In exemplary embodiments, the second error control mechanism 416 configured to detect and/or correct errors in the sensitive direction is selected to be stronger than the first error control mechanism 414 configured to detect and/or correct errors in the insensitive direction. By applying a stronger error control mechanism for the sensitive direction and a weaker error control mechanism for the insensitive direction the overall reliability and speed of the combined error protection is increased and the use of the available error control resources can be optimized without negatively impacting performance.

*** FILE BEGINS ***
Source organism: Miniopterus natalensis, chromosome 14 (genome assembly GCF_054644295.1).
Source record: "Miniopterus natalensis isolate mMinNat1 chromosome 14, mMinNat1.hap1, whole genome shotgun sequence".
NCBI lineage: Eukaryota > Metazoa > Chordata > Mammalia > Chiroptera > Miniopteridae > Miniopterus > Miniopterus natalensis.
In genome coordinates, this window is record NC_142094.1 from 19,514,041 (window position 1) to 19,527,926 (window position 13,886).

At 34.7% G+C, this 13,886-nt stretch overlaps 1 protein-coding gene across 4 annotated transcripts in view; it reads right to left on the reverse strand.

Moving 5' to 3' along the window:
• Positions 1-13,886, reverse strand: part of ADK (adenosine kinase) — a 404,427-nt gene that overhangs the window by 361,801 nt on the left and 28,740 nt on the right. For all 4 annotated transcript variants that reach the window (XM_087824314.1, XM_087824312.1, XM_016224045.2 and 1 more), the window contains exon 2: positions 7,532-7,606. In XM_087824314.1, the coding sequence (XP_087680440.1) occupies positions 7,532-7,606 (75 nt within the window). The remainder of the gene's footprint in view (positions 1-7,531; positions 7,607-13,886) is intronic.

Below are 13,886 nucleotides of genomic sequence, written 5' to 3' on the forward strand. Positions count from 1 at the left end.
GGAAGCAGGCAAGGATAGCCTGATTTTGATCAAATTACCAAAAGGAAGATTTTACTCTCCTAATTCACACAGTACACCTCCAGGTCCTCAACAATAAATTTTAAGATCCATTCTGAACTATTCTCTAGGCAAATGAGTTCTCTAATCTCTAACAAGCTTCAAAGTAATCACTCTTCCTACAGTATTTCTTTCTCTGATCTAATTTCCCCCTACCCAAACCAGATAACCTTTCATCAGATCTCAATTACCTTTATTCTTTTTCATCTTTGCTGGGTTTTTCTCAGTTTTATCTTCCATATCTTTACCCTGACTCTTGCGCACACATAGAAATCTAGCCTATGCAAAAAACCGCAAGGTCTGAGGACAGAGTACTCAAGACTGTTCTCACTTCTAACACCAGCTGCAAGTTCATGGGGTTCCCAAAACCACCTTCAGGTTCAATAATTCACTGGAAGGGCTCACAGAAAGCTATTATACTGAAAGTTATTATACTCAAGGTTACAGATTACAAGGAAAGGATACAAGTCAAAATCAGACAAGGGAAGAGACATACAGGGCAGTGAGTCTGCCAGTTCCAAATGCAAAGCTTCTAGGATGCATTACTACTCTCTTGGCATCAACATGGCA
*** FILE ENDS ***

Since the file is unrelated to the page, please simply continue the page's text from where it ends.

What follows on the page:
Referring now to FIG. 5, a flow diagram that illustrates a method for providing error control to an array of storage cells in accordance with an exemplary embodiment is shown. As illustrated at block 500, the method includes determining a sensitive direction and an insensitive direction of the storage cells. The sensitive direction is determined to be a direction perpendicular to a length of the storage cells. As shown at block 502, the method includes adding a first error control mechanism to the array of storage cells configured to detect errors that occur in the insensitive direction. As shown at block 504, the method includes adding a second error control mechanism to the array of storage cells configured to detect errors that occur in the sensitive direction. In exemplary embodiments, the second error control mechanism has a higher Hamming distance than the first error control mechanism. As shown at block 506, the method may also include adding a product code to the array of storage cells.